ARTICLE II, ACQUISITION OF PROTECTED HEALTH INFORMATION, sets forth fundamental requirements concerning the acquisition of protected health information by public health agencies.  Sections within Article II: (1) restrict the acquisition of protected health information to that information which is directly related to achieving legitimate public health purposes; (2) prohibit the secretive acquisition of protected health information; (3) require public notice and comment, accomplished in a confidential manner, prior to acquiring protected health information; and (4) require that public health agencies meet the same requirements for acquisitions of existing protected health information between agencies.

 

ARTICLE III, USES OF PROTECTED HEALTH INFORMATION, addresses the uses of protected health information by public health agencies. Uses of such information must be (1) directly related to the legitimate public health purpose for which the information was acquired; or (2) for public health, epidemiological, medical, or health services research provided that several requirements as stated in Section 3-101[c] of the Act are met.  Subsequent uses of the information are allowed provided the agency can justify them under the standards for acquisition stated in Article II.  The Act encourages the use of non-identifiable information whenever possible and requires the minimum amount of information to be used in the reasonable judgment of the public health official.  Commercial uses of protected health information are prohibited.  Protected health information whose use no longer furthers any legitimate public health purpose must be expunged in a confidential manner.

 

ARTICLE IV, DISCLOSURES OF PROTECTED HEALTH INFORMATION,  generally concerns the disclosure of protected health information by public health agencies to persons outside the agency.  Protected health information is deemed non-public information, which cannot be disclosed without the informed consent of the person who is the subject of the information (or the person’s lawful representative) unless otherwise allowed via narrow exceptions stated in the Act.

 

The Act specifically defines informed consent for the purposes of disclosures of protected health information from public health agencies.  Protected health information shall be disclosed for any purpose and to any person for which the disclosure is authorized via informed consent.  Unless disclosure of protected health information is specifically authorized via informed consent or pursuant to the Act, non-identifiable health information shall be disclosed.  When protected health information must be disclosed, it shall be limited to the minimum amount of information needed in the reasonable judgment of the person making the disclosure.  Any disclosure of protected health information, with or without informed consent, must be accompanied by a written statement of the public health agency’s policy on disclosures.

While the Act generally prohibits disclosures without informed consent, such disclosures may be allowed for narrow exceptions including (1) to individuals who are the subjects of the information; (2) to appropriate federal agencies pursuant to federal or state law; (3) to health care personnel in the event of an emergency to protect the health or life of the individual to whom the information relates; (4) pursuant to a court order authorizing the disclosure through subpoena, compelled testimony, in a civil, criminal, administrative, or other legal proceeding; (5) to health oversight agencies to perform oversight functions concerning the public health agency; or (6) for the purpose of identifying a deceased individual, the deceased’s manner of death, or provide necessary information about a deceased person who is a donor or prospective donor of an anatomical gift.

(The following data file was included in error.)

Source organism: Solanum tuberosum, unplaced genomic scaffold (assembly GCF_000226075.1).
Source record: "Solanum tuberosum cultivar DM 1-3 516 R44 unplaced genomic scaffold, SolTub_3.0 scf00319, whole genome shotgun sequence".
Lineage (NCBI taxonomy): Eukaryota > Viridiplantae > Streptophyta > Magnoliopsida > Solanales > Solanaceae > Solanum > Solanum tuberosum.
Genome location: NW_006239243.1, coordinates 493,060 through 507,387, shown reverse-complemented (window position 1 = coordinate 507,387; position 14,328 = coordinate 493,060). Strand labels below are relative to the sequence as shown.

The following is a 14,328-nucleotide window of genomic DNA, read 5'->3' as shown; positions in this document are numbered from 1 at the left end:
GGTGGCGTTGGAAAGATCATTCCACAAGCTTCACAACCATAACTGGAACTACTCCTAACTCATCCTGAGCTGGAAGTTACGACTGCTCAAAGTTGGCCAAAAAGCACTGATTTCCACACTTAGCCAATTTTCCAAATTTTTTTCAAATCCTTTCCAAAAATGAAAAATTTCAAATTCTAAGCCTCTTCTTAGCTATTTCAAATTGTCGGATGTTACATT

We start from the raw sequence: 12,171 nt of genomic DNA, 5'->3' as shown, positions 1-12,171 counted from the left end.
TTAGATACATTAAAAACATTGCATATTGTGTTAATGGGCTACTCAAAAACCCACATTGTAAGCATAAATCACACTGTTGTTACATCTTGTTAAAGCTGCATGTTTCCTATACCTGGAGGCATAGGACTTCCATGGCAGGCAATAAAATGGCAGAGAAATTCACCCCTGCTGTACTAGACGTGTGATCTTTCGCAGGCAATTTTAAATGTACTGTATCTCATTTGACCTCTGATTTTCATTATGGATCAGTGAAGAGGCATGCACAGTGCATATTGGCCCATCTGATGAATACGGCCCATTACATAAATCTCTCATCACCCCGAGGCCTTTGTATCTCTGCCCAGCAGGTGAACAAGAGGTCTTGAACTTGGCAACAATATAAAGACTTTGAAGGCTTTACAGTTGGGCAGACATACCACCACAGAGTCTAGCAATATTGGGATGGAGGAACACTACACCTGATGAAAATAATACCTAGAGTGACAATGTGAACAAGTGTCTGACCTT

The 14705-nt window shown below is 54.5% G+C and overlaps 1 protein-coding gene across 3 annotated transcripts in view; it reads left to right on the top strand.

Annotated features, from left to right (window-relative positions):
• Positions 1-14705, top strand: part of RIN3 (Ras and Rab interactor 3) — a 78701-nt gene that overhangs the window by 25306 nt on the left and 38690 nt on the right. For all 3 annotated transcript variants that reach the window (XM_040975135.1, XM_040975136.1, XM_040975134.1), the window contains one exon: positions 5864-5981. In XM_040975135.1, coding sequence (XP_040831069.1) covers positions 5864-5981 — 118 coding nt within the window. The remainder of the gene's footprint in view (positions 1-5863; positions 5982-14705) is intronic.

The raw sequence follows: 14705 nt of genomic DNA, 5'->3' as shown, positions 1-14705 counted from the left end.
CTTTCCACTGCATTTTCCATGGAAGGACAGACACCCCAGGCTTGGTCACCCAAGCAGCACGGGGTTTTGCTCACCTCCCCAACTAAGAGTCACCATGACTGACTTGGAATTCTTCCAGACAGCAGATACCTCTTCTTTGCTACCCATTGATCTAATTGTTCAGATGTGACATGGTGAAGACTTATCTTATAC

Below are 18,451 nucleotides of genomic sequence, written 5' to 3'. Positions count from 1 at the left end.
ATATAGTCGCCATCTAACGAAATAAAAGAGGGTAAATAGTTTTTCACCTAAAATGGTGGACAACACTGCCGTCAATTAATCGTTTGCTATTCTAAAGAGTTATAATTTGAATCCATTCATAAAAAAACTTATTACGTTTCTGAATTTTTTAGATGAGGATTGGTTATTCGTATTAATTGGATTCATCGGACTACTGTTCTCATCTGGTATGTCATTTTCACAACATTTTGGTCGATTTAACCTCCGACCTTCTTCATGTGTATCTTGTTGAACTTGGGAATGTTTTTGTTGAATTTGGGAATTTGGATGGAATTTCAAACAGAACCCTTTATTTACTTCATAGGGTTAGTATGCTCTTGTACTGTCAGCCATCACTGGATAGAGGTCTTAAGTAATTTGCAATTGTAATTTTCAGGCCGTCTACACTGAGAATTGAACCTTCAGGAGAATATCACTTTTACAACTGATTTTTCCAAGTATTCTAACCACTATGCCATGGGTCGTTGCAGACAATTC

The dilemma of secondary disclosures of protected health information by persons who receive the information from public health agencies is resolved by prohibiting the subsequent disclosure of the information to other persons unless authorized by the Act.  Finally, public health agencies are required to establish written records of disclosures of protected health information.

 

ARTICLE V, SECURITY SAFEGUARDS AND RECORD RETENTION, imposes the general duty on public health agencies to acquire, use, disclose, and store protected health information in a confidential manner. Specific security measures concerning protected health information are set forth, including a requirement that CDC security recommendations concerning HIV/AIDS information be followed.  The Act proposes the appointment of a new or existing public health official as a public health information officer in each public health agency. This individual is responsible for overseeing the administration of security and privacy issues inherent in government collection and use of identifiable protected health information. This individual is also responsible for preparing and circulating reports concerning the status of protected health information privacy on at least an annual basis.

 

ARTICLE VI, FAIR INFORMATION PRACTICES, sets forth basic fair information practices designed to allow individuals the opportunity to inspect and copy their protected health information in the possession of public health agencies (subject to minimal limitations), as well as request that information that is erroneous, incomplete, or false be corrected, amended, or deleted.   Denials of rights to inspect, copy, or revise incorrect or incomplete information by the public health agency must be in writing.   Individuals may appeal such determinations.